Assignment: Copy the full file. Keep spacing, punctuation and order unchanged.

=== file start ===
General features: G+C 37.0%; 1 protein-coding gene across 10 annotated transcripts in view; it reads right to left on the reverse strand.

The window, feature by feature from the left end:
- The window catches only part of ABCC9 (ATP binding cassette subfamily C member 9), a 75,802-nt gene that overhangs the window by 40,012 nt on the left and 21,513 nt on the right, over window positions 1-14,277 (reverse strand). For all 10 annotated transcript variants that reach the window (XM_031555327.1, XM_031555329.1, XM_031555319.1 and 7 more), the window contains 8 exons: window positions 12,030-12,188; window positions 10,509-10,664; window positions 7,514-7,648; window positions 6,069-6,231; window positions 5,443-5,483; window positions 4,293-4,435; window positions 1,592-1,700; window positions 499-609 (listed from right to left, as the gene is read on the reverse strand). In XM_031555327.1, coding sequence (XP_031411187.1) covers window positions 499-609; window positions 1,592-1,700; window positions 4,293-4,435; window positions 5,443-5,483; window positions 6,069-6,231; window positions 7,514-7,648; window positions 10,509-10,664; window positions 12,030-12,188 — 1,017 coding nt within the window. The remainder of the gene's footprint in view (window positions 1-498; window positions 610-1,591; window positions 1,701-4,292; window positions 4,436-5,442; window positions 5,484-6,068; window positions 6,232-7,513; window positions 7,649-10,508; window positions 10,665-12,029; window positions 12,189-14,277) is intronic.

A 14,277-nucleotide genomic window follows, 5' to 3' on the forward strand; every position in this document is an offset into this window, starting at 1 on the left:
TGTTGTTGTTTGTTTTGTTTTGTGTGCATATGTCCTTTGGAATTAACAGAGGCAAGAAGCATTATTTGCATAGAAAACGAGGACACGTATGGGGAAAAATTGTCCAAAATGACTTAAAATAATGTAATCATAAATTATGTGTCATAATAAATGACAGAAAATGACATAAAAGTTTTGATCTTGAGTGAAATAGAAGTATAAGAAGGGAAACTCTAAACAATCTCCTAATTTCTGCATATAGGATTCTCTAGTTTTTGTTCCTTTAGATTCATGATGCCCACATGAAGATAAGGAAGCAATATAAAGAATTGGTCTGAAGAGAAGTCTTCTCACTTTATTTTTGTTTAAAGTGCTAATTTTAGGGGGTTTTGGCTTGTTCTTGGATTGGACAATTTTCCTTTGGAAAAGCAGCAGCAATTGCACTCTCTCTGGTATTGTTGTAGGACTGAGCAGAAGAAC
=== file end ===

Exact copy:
General features: G+C 37.0%; 1 protein-coding gene across 10 annotated transcripts in view; it reads right to left on the reverse strand.

The window, feature by feature from the left end:
- The window catches only part of ABCC9 (ATP binding cassette subfamily C member 9), a 75,802-nt gene that overhangs the window by 40,012 nt on the left and 21,513 nt on the right, over window positions 1-14,277 (reverse strand). For all 10 annotated transcript variants that reach the window (XM_031555327.1, XM_031555329.1, XM_031555319.1 and 7 more), the window contains 8 exons: window positions 12,030-12,188; window positions 10,509-10,664; window positions 7,514-7,648; window positions 6,069-6,231; window positions 5,443-5,483; window positions 4,293-4,435; window positions 1,592-1,700; window positions 499-609 (listed from right to left, as the gene is read on the reverse strand). In XM_031555327.1, coding sequence (XP_031411187.1) covers window positions 499-609; window positions 1,592-1,700; window positions 4,293-4,435; window positions 5,443-5,483; window positions 6,069-6,231; window positions 7,514-7,648; window positions 10,509-10,664; window positions 12,030-12,188 — 1,017 coding nt within the window. The remainder of the gene's footprint in view (window positions 1-498; window positions 610-1,591; window positions 1,701-4,292; window positions 4,436-5,442; window positions 5,484-6,068; window positions 6,232-7,513; window positions 7,649-10,508; window positions 10,665-12,029; window positions 12,189-14,277) is intronic.

A 14,277-nucleotide genomic window follows, 5' to 3' on the forward strand; every position in this document is an offset into this window, starting at 1 on the left:
TGTTGTTGTTTGTTTTGTTTTGTGTGCATATGTCCTTTGGAATTAACAGAGGCAAGAAGCATTATTTGCATAGAAAACGAGGACACGTATGGGGAAAAATTGTCCAAAATGACTTAAAATAATGTAATCATAAATTATGTGTCATAATAAATGACAGAAAATGACATAAAAGTTTTGATCTTGAGTGAAATAGAAGTATAAGAAGGGAAACTCTAAACAATCTCCTAATTTCTGCATATAGGATTCTCTAGTTTTTGTTCCTTTAGATTCATGATGCCCACATGAAGATAAGGAAGCAATATAAAGAATTGGTCTGAAGAGAAGTCTTCTCACTTTATTTTTGTTTAAAGTGCTAATTTTAGGGGGTTTTGGCTTGTTCTTGGATTGGACAATTTTCCTTTGGAAAAGCAGCAGCAATTGCACTCTCTCTGGTATTGTTGTAGGACTGAGCAGAAGAAC